Great Lakes Dredge & Dock Corporation (GLDD) has won a $76 million deal for the Shell Island West Natural Resource Damage Assessment (NRDA) Restoration Project from the State of Louisiana Coastal Protection and Restoration Authority (CPRA).
The scope of work includes the creation of 2.8 miles of beach and dune habitat, as well as 281 acres of marsh. The project is anticipated to require 4.9 million cubic yards of sand borrowed from the Mississippi River and 1.7 million cubic yards of marsh material borrowed from an offshore source in the Gulf of Mexico.
Leveraging its engineering expertise, Great Lakes will hydraulically transport river bed deposits from the Mississippi River in a sand and water slurry through a 16 mile long pipeline placed over two levees, bored beneath two highways, and submerged along the Empire Waterway to Shell Island.
Work on the Shell Island West project will begin this fall and is expected to be completed by the third quarter of 2016.
“Building and restoring the barrier island chains is a critical component of protecting Louisiana and the Gulf Coast from future storms and disasters, and we are privileged to continue to contribute to this effort,” stated Steve Auernhamer, Vice President and Gulf Coast Area Manager for GLDD.
Shell Island West NRDA Restoration is being implemented with Deepwater Horizon NRDA Early Restoration funds. It is one of four components of the $318 million Louisiana Outer Coast Restoration Projects approved as part of the third phase of early restoration in October 2014. The remaining components include Caillou Lake Headlands (also known as Whiskey Island), which is anticipated to bid for construction in the next six months, Chenier Ronquille, and North Breton Island.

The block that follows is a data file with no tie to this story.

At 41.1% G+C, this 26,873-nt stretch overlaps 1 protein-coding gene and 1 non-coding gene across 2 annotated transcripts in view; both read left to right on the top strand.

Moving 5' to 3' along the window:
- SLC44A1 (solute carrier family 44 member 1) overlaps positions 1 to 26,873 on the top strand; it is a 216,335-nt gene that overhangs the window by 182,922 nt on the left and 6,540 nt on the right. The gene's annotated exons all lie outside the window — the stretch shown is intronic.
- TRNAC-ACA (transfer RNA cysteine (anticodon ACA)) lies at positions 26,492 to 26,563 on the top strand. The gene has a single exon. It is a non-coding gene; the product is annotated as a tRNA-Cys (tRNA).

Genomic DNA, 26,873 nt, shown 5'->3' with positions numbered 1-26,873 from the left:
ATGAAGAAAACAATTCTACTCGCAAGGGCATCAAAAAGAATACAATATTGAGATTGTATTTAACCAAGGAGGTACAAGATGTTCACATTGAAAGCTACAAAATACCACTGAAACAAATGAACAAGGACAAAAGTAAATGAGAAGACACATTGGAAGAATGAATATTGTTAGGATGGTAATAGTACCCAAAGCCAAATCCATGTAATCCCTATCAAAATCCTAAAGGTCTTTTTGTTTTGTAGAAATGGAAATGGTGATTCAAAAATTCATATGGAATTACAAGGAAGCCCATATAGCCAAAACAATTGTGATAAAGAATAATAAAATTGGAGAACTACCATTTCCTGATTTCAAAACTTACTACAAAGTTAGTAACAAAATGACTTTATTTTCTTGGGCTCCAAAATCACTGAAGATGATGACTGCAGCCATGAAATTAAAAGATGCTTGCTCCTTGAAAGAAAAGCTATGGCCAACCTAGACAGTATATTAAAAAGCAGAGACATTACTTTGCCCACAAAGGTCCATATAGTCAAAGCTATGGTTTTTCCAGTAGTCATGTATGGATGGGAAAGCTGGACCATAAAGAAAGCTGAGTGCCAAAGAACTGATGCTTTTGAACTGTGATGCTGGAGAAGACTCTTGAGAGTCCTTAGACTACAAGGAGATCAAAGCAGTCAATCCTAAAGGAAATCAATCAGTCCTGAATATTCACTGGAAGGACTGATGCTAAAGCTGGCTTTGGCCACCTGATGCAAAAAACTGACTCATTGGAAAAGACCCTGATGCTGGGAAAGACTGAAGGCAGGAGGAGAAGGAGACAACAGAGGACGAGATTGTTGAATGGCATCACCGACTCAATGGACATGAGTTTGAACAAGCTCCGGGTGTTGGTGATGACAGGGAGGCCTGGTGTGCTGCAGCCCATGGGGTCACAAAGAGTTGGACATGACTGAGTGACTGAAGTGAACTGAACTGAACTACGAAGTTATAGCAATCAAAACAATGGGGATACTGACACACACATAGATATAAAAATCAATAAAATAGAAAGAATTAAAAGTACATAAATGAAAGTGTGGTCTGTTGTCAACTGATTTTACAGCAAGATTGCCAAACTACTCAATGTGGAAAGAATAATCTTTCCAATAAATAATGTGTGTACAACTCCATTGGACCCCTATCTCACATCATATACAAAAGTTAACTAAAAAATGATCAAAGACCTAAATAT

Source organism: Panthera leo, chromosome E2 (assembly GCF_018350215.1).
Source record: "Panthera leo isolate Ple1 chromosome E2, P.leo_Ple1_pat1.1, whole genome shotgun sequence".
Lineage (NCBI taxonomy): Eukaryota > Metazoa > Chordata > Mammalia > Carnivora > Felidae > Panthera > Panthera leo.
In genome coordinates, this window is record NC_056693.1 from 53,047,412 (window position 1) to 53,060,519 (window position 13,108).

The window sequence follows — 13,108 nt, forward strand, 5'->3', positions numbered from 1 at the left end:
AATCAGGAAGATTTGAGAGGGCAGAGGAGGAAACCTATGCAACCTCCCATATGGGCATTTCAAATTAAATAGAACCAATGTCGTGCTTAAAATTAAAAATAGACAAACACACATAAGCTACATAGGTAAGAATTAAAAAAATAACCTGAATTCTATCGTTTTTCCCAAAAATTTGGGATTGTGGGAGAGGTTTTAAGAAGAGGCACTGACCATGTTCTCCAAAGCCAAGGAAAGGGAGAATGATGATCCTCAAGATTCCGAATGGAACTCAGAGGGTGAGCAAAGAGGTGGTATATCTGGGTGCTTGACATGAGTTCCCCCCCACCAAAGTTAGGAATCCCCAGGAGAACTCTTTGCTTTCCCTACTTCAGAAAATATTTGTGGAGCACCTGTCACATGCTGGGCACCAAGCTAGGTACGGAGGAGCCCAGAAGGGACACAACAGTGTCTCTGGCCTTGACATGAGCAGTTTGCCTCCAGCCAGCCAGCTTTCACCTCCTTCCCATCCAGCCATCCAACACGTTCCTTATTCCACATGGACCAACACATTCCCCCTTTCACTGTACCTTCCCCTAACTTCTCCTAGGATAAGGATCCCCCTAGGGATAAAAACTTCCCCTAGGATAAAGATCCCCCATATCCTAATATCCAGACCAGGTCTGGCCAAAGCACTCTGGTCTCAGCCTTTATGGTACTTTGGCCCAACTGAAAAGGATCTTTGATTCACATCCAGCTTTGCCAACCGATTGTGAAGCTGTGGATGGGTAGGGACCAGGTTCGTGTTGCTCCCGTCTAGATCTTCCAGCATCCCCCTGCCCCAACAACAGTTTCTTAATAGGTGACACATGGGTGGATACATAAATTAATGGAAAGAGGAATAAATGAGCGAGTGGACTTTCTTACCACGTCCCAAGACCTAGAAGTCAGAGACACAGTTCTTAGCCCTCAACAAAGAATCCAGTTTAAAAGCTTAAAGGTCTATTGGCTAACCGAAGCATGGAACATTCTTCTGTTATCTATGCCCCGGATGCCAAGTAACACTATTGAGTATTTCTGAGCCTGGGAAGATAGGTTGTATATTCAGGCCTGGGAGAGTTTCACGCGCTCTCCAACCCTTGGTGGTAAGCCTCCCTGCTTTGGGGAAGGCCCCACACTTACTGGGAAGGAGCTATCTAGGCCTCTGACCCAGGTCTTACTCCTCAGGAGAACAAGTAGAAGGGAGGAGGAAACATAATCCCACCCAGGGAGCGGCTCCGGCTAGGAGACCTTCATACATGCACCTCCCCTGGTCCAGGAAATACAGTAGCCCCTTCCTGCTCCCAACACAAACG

With the recent settlement of the legal case against BP associated with the Deepwater Horizon accident, Great Lakes CEO Jonathan Berger commented, “With funding now imminent, the Gulf States can move forward with their long planned restoration efforts, which should result in a heightened volume of dredging opportunities in the region for the foreseeable future. Great Lakes is well positioned to support the States in these efforts.”
The company was also recently awarded a $20 million contract including options by the US Army Corps of Engineers – Galveston District for routine maintenance dredging of the Galveston Entrance, Outer and Inner Bar channels, as well as the Houston Ship Channel between Bolivar Road and Redfish Island.
A significant portion of the dredged sand will be beneficially used to restore the adjacent shoreline of Galveston Beach, starting at the 61st Street Pier and working westward, to enhance the beach for both coastal protection and recreation. Work on this project is underway and will be completed by the end of the year.